“I’ve become so accustomed to having the community center as part of our lives I just can’t imagine living in this town without it,” Hegg added. “It’s a huge asset. I don’t think people realize what it’s meant to the community.”
“I’ve always liked to say we’re the most utilized public building in Detroit Lakes,” Omberg said, “but we’re redefining that. I would now say we’re one of the most utilized public organizations in Detroit Lakes.
“We’ve also seen an increase in programming — swim lessons, youth basketball, summer rec, adult softball and volleyball, summer camp, the Sunfish swimming program, Dick Beardsley Run and more, Omberg said.
“They’re always updating, always bringing in something new,” Hegg said. “They’re growing constantly.”
“One big change in the past few years was the addition of the Silver Sneakers program for seniors,” Omberg said.
Judie Cherry, a DLCCC regular since it opened, has taken full advantage of the Silver Sneakers program since she became eligible (the program is for those age 65 and up).
“The Silver Sneakers program has saved me money, because my insurance company recognizes it,” Cherry said. “I don’t have to pay (membership dues).
“I think the insurance companies are very smart, and the DLCCC is very smart to use this program, because everybody is getting healthier and the insurance companies are saving a big bundle.”
Cherry has taken part in a variety of classes at the DLCCC, from water aerobics to tai chi to spinning to Muscleworks, a class that helps participants focus on working different muscle groups.
“There’s something for everyone,” she said. “It’s full of opportunities.”
Another Silver Sneakers participant, Norma Haack, said she has seen a lot of benefit from her water aerobics and yoga stretch classes at the DLCCC.
“When I first joined, they called it (the water aerobics class) the Rusty Hinges,” she laughed. “I was kind of sorry they let that (name) go — I thought it fit me to a T.”
“The instructors always tell you to do everything at your own pace, and if it hurts you, stop. There’s no pressure keeping up with anybody — even the instructor. You learn the routine and do it at a pace that’s comfortable for you.
“I think they’re wonderful,” Haack said of the Silver Sneakers instructors.
In addition to the physical benefits of regular exercise, Haack added, there is a second important element to Silver Sneakers participation — the social interaction.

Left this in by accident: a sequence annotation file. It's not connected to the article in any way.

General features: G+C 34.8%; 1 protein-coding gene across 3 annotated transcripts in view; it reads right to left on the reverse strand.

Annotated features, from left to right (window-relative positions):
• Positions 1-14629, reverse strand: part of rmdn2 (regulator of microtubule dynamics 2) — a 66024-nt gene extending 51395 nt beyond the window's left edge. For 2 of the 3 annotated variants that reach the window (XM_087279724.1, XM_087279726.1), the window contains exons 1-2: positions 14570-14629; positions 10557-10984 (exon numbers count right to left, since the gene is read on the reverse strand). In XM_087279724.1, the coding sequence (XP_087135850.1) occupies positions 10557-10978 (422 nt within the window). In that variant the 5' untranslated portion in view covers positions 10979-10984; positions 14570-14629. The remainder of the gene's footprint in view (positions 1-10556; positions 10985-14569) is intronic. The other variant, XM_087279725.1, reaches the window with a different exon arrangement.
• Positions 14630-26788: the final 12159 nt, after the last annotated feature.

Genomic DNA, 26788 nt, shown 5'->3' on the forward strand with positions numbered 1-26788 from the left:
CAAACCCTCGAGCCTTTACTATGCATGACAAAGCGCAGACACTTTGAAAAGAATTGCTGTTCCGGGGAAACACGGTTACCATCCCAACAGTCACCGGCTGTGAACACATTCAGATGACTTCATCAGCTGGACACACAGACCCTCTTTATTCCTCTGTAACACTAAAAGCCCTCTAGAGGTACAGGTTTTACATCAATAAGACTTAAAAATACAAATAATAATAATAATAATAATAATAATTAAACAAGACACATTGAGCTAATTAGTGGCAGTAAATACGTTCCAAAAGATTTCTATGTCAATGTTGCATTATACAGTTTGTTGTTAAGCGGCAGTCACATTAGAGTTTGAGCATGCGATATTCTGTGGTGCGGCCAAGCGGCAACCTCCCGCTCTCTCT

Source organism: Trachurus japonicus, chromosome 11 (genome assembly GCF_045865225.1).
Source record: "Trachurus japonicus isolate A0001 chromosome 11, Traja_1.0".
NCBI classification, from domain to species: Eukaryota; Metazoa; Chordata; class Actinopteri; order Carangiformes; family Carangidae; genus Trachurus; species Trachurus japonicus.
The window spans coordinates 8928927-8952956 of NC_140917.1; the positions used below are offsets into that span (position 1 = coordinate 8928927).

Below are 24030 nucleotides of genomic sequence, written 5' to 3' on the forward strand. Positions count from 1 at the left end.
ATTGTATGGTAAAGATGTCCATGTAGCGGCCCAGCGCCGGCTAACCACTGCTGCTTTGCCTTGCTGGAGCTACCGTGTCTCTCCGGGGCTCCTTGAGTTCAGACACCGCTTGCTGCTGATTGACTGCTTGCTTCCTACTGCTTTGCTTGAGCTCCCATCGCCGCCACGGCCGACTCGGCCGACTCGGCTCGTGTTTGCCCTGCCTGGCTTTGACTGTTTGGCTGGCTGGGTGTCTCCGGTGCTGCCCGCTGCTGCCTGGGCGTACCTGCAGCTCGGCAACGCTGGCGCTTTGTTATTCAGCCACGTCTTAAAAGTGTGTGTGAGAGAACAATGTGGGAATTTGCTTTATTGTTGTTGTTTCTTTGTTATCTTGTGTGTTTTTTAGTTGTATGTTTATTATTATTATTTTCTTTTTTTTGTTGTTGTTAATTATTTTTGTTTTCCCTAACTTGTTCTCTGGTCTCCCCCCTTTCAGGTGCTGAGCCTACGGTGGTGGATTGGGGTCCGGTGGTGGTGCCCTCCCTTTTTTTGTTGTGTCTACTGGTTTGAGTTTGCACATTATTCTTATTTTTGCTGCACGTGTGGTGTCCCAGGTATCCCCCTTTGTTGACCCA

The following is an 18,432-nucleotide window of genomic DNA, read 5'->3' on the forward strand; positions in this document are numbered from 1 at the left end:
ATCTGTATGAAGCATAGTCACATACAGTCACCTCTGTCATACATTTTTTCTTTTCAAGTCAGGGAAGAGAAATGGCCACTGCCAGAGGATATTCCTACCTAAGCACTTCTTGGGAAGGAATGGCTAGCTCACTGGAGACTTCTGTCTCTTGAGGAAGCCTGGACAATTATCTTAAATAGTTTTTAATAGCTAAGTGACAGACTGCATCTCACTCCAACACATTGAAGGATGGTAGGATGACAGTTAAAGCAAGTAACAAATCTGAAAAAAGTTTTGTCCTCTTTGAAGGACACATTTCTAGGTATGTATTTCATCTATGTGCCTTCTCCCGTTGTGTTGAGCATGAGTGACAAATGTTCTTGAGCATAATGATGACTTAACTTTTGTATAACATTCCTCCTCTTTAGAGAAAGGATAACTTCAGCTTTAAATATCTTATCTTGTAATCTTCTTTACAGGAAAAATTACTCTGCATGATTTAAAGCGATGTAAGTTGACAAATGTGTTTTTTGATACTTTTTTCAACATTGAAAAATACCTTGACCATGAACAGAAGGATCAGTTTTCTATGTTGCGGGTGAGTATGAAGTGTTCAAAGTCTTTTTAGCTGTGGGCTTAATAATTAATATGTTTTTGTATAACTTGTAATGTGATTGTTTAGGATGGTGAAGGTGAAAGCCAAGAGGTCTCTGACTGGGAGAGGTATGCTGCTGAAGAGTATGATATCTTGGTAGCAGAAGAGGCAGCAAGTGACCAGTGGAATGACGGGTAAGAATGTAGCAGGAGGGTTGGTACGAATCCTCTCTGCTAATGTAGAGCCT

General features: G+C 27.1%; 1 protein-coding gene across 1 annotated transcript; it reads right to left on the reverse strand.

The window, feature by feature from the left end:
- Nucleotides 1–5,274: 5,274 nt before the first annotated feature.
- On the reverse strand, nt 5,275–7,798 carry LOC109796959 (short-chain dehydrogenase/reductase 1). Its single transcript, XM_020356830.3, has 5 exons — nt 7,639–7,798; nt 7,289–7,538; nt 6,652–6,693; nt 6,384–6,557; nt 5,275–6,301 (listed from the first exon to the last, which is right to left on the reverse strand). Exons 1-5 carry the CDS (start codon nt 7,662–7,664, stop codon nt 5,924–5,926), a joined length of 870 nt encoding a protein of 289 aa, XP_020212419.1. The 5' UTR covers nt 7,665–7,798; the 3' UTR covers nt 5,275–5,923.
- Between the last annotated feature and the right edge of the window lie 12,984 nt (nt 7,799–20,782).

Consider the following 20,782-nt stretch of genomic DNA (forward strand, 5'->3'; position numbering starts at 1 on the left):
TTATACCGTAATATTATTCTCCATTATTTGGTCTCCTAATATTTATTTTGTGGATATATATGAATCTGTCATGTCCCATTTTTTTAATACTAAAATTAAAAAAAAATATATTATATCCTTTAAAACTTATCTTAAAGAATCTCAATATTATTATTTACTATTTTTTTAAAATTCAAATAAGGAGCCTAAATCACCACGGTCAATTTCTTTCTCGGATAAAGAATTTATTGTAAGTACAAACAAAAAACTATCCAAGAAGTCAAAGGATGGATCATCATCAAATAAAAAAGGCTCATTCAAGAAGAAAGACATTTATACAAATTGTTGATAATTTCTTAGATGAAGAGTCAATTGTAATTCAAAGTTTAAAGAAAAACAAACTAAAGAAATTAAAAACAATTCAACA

“Once you get yourself up and out the door, odds are you’re going to know somebody there, and even if you don’t, you soon will. Everybody is friendly and open and nice — and that includes the staff. They make you feel welcome.”
Cherry said that she had talked to a new, young community center member in the locker room one day, and the woman mentioned that the main reason why her family had chosen to make Detroit Lakes their home was the DLCCC.
“It’s just a real plus to this community,” she said.
“The community center has been extremely successful, and I would like to think we’ve become part of the fabric of Detroit Lakes,” said Omberg.
“We’re also trying to be a good partner with other organizations in the community, like the Boys & Girls Club, Lakes Crisis & Resource Center, the library, the museum and school district,” he added.
Through those partnerships the DLCCC is able to offer even more programs and activities, many of them specifically geared toward area young people.
The number of employees at the DLCCC has also expanded, from about 25 in December 2001 to a current year-round roster of 100 — which expands to 120-plus in the summer with the addition of the summer recreation and summer camp programs.
“The success of the DLCCC over the past 11 years started with the vision, commitment and the courage of a group of people to see the community center become a reality,” said Omberg.
“I am always amazed at the ownership the community takes in the center, from the volunteers to the ongoing financial support, without them and the dedicated board of directors and staff the center wouldn’t be the success that it is,” he added.